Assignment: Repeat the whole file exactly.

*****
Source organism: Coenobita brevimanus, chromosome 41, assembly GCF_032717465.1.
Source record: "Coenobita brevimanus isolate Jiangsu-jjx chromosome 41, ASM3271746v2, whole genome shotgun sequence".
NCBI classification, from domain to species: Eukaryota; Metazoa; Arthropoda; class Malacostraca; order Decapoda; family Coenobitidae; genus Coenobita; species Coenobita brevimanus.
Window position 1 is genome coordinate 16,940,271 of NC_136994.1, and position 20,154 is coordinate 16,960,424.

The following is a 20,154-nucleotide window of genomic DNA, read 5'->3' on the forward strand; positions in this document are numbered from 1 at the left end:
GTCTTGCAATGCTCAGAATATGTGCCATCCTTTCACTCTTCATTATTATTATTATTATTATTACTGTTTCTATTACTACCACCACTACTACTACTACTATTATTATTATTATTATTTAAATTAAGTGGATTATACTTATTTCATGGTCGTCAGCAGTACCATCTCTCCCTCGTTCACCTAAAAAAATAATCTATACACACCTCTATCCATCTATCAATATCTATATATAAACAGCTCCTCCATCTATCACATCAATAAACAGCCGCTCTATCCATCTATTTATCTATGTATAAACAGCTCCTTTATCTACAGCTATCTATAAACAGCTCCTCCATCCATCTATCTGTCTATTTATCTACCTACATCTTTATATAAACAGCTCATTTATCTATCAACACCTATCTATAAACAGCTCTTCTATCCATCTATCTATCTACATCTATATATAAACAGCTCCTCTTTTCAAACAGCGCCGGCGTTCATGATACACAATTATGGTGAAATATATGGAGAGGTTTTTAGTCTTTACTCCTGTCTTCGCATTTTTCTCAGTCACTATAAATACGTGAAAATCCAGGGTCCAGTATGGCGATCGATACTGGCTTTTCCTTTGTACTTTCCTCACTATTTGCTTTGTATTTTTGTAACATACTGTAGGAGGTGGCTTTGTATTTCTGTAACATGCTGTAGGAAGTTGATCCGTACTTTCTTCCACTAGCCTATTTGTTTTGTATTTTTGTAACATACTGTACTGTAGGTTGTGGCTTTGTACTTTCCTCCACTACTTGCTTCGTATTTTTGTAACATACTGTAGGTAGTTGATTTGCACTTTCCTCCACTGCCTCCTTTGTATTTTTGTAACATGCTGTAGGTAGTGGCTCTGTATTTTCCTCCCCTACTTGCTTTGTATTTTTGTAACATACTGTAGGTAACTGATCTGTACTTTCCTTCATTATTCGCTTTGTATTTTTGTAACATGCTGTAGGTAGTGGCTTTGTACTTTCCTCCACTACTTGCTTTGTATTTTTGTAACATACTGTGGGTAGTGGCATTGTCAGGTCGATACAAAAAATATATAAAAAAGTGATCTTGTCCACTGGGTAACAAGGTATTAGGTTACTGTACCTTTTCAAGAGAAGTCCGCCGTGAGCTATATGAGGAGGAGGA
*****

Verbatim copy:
Source organism: Coenobita brevimanus, chromosome 41, assembly GCF_032717465.1.
Source record: "Coenobita brevimanus isolate Jiangsu-jjx chromosome 41, ASM3271746v2, whole genome shotgun sequence".
NCBI classification, from domain to species: Eukaryota; Metazoa; Arthropoda; class Malacostraca; order Decapoda; family Coenobitidae; genus Coenobita; species Coenobita brevimanus.
Window position 1 is genome coordinate 16,940,271 of NC_136994.1, and position 20,154 is coordinate 16,960,424.

The following is a 20,154-nucleotide window of genomic DNA, read 5'->3' on the forward strand; positions in this document are numbered from 1 at the left end:
GTCTTGCAATGCTCAGAATATGTGCCATCCTTTCACTCTTCATTATTATTATTATTATTATTACTGTTTCTATTACTACCACCACTACTACTACTACTATTATTATTATTATTATTTAAATTAAGTGGATTATACTTATTTCATGGTCGTCAGCAGTACCATCTCTCCCTCGTTCACCTAAAAAAATAATCTATACACACCTCTATCCATCTATCAATATCTATATATAAACAGCTCCTCCATCTATCACATCAATAAACAGCCGCTCTATCCATCTATTTATCTATGTATAAACAGCTCCTTTATCTACAGCTATCTATAAACAGCTCCTCCATCCATCTATCTGTCTATTTATCTACCTACATCTTTATATAAACAGCTCATTTATCTATCAACACCTATCTATAAACAGCTCTTCTATCCATCTATCTATCTACATCTATATATAAACAGCTCCTCTTTTCAAACAGCGCCGGCGTTCATGATACACAATTATGGTGAAATATATGGAGAGGTTTTTAGTCTTTACTCCTGTCTTCGCATTTTTCTCAGTCACTATAAATACGTGAAAATCCAGGGTCCAGTATGGCGATCGATACTGGCTTTTCCTTTGTACTTTCCTCACTATTTGCTTTGTATTTTTGTAACATACTGTAGGAGGTGGCTTTGTATTTCTGTAACATGCTGTAGGAAGTTGATCCGTACTTTCTTCCACTAGCCTATTTGTTTTGTATTTTTGTAACATACTGTACTGTAGGTTGTGGCTTTGTACTTTCCTCCACTACTTGCTTCGTATTTTTGTAACATACTGTAGGTAGTTGATTTGCACTTTCCTCCACTGCCTCCTTTGTATTTTTGTAACATGCTGTAGGTAGTGGCTCTGTATTTTCCTCCCCTACTTGCTTTGTATTTTTGTAACATACTGTAGGTAACTGATCTGTACTTTCCTTCATTATTCGCTTTGTATTTTTGTAACATGCTGTAGGTAGTGGCTTTGTACTTTCCTCCACTACTTGCTTTGTATTTTTGTAACATACTGTGGGTAGTGGCATTGTCAGGTCGATACAAAAAATATATAAAAAAGTGATCTTGTCCACTGGGTAACAAGGTATTAGGTTACTGTACCTTTTCAAGAGAAGTCCGCCGTGAGCTATATGAGGAGGAGGA